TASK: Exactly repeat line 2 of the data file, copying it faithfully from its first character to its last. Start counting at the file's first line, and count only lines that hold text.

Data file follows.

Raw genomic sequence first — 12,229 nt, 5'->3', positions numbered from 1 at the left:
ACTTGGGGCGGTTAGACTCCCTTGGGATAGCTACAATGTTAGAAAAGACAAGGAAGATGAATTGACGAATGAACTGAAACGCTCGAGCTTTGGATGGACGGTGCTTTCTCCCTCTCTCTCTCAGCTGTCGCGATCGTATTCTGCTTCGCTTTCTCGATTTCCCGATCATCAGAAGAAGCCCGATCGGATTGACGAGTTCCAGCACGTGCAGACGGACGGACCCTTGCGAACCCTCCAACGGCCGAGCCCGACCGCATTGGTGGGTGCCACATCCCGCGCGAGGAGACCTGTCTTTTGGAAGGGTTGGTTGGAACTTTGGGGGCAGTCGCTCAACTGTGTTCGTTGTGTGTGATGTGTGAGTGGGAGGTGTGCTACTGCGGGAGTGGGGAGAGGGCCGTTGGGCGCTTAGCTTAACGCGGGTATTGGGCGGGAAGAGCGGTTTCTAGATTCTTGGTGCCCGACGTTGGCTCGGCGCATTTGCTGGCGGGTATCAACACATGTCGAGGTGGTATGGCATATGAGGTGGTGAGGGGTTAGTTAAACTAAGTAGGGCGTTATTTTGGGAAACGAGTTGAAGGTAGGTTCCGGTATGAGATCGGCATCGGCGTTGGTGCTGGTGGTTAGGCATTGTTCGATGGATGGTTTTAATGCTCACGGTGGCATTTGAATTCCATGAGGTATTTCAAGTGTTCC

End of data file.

ACTTGGGGCGGTTAGACTCCCTTGGGATAGCTACAATGTTAGAAAAGACAAGGAAGATGAATTGACGAATGAACTGAAACGCTCGAGCTTTGGATGGACGGTGCTTTCTCCCTCTCTCTCTCAGCTGTCGCGATCGTATTCTGCTTCGCTTTCTCGATTTCCCGATCATCAGAAGAAGCCCGATCGGATTGACGAGTTCCAGCACGTGCAGACGGACGGACCCTTGCGAACCCTCCAACGGCCGAGCCCGACCGCATTGGTGGGTGCCACATCCCGCGCGAGGAGACCTGTCTTTTGGAAGGGTTGGTTGGAACTTTGGGGGCAGTCGCTCAACTGTGTTCGTTGTGTGTGATGTGTGAGTGGGAGGTGTGCTACTGCGGGAGTGGGGAGAGGGCCGTTGGGCGCTTAGCTTAACGCGGGTATTGGGCGGGAAGAGCGGTTTCTAGATTCTTGGTGCCCGACGTTGGCTCGGCGCATTTGCTGGCGGGTATCAACACATGTCGAGGTGGTATGGCATATGAGGTGGTGAGGGGTTAGTTAAACTAAGTAGGGCGTTATTTTGGGAAACGAGTTGAAGGTAGGTTCCGGTATGAGATCGGCATCGGCGTTGGTGCTGGTGGTTAGGCATTGTTCGATGGATGGTTTTAATGCTCACGGTGGCATTTGAATTCCATGAGGTATTTCAAGTGTTCC